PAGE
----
The aim of a larger audience had been proposed in meetings between writers and journalists, as well as a film festival, exhibitions, and various debates and conferences. Local and regional authorities provided the building, and in this context, the “Alsatian Prize for Democratic Engagement” [fr] was awarded to Tunisian blogger and activist Lina Ben Mhenni, who previously had already been honored in “Best of Blogs 2011″ [fr].

Was there democracy at the forum?

contestation au forum de la démocratie "off"

A protester at the meeting organized by “Le Monde”, on the subject of the “Arab Spring”. October 9, 2012

Communication about debate sessions was limited, and the mandatory online registration process was closed too soon, which probably excluded a larger number of people who would have been interested. This “very institutional” forum (according to opening remarks) was not a venue open to everyone [fr], but may have more closely resembled a Davos-style club discussion. There was also a small protest at the meeting organized by French newspaper “Le Monde”, on the theme of “The Arab Spring”.

Some people who had been approached about the Forum canceled their appearances : Tunisian President Moncef Marzouki [fr], a former medical student at the University of Strasbourg, cited scheduling conflict for his withdrawal. Guinean President Alpha Condé [fr], who was to have delivered the closing speech, probably preferred to avoid a demonstration which had been announced by his compatriots in the diaspora, who were outraged, and refused to allow him to present himself as a democrat.

On Tuesday the 9th, a demonstration by “Travellers” [fr] blocked the tram line, which connects the Palais de l'Europe to the Maison de la Région Alsace, for several hours.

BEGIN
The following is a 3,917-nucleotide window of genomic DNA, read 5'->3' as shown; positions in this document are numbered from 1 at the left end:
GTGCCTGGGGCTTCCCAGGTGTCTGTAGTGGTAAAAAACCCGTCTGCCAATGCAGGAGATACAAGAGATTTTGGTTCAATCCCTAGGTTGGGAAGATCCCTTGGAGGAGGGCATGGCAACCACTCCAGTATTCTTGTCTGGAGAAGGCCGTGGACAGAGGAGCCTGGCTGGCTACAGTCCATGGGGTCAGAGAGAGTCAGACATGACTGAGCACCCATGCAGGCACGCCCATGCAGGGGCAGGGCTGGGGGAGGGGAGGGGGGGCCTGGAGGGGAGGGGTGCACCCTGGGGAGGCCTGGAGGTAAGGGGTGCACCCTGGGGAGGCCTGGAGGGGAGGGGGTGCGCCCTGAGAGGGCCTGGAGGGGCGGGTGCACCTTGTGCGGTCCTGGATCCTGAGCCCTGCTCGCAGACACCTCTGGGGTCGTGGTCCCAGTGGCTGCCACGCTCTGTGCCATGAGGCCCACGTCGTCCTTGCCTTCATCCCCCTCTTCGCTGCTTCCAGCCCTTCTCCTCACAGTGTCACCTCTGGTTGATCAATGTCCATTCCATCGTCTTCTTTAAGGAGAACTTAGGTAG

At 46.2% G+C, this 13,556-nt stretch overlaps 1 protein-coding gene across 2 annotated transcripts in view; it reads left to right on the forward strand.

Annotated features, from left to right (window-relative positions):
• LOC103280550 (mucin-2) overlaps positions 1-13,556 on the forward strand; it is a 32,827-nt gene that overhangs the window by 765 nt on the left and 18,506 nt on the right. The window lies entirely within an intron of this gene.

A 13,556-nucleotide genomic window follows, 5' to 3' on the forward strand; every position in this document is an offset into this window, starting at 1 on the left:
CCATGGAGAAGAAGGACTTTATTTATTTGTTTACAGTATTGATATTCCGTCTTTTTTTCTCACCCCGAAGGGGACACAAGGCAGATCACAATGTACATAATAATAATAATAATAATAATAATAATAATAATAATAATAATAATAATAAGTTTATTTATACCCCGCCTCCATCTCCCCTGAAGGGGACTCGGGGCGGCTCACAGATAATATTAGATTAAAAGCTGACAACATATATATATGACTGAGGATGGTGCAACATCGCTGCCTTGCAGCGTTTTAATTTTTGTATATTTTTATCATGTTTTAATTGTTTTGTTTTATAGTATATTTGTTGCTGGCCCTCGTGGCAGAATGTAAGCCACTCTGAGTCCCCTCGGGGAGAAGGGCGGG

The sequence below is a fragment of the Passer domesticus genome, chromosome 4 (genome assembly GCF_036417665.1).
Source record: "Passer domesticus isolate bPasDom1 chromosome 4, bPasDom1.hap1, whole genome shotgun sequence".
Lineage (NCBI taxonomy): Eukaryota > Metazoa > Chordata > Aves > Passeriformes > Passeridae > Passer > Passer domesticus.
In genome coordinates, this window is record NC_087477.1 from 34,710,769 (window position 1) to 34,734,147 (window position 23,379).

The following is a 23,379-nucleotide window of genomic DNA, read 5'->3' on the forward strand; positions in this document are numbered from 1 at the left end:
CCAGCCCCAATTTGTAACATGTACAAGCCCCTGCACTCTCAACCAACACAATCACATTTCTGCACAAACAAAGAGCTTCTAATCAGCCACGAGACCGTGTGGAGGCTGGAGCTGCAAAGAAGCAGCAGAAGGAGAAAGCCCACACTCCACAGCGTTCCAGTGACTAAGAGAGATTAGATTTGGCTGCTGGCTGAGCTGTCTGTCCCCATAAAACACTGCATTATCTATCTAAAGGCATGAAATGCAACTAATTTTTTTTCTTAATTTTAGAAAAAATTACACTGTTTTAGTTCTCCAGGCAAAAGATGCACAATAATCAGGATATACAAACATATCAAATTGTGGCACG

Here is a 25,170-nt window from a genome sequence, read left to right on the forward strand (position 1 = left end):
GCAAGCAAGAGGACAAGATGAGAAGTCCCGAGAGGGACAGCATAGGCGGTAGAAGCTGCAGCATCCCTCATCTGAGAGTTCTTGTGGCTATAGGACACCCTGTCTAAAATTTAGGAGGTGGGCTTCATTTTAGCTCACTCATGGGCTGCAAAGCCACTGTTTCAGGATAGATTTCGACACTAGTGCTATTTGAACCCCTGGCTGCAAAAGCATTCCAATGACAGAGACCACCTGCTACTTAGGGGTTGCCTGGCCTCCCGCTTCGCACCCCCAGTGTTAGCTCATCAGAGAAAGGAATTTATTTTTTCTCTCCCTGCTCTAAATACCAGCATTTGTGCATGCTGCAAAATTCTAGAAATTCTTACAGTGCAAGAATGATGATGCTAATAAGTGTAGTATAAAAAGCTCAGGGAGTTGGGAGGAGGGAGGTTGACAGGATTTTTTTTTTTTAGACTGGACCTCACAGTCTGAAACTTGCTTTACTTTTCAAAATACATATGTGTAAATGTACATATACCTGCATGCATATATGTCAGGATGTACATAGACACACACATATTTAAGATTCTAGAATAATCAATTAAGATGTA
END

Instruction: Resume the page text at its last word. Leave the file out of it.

Next year's meeting

The event is intended to take place annually. Has the challenge been met? To begin preparations earlier, should be one of the lessons learned from this first edition: within the nation of France, at institutions of the European Union, and among the common citizens.

World Forum for Democracy Strasbourg, exit

After a session of the Forum at the Palais de l'Europe

 All photos in this article are by the author. For more photos, see here.
This post was translated into English from its original French by Andrew Kowalczuk.

May 11 2012

Breaking Borders Award 2012!

We're excited to announce the second edition of the Breaking Borders Award for 2012. The award is a prize created by Google and Global Voices to honor outstanding web or mobile projects initiated by individuals or groups that demonstrate courage, energy and resourcefulness in using the Internet to promote freedom of expression. Closing date for applications is May 20, 2012.

This year’s award will be focused on the extended community working with Global Voices. Many of our community members are also affiliated with other projects that have had significant impacts on freedom of expression in their communities and have a grassroots, civic character. We want to reward projects that have had a real impact, but are not incredibly well known, and for whom the support could make a significant difference in their development.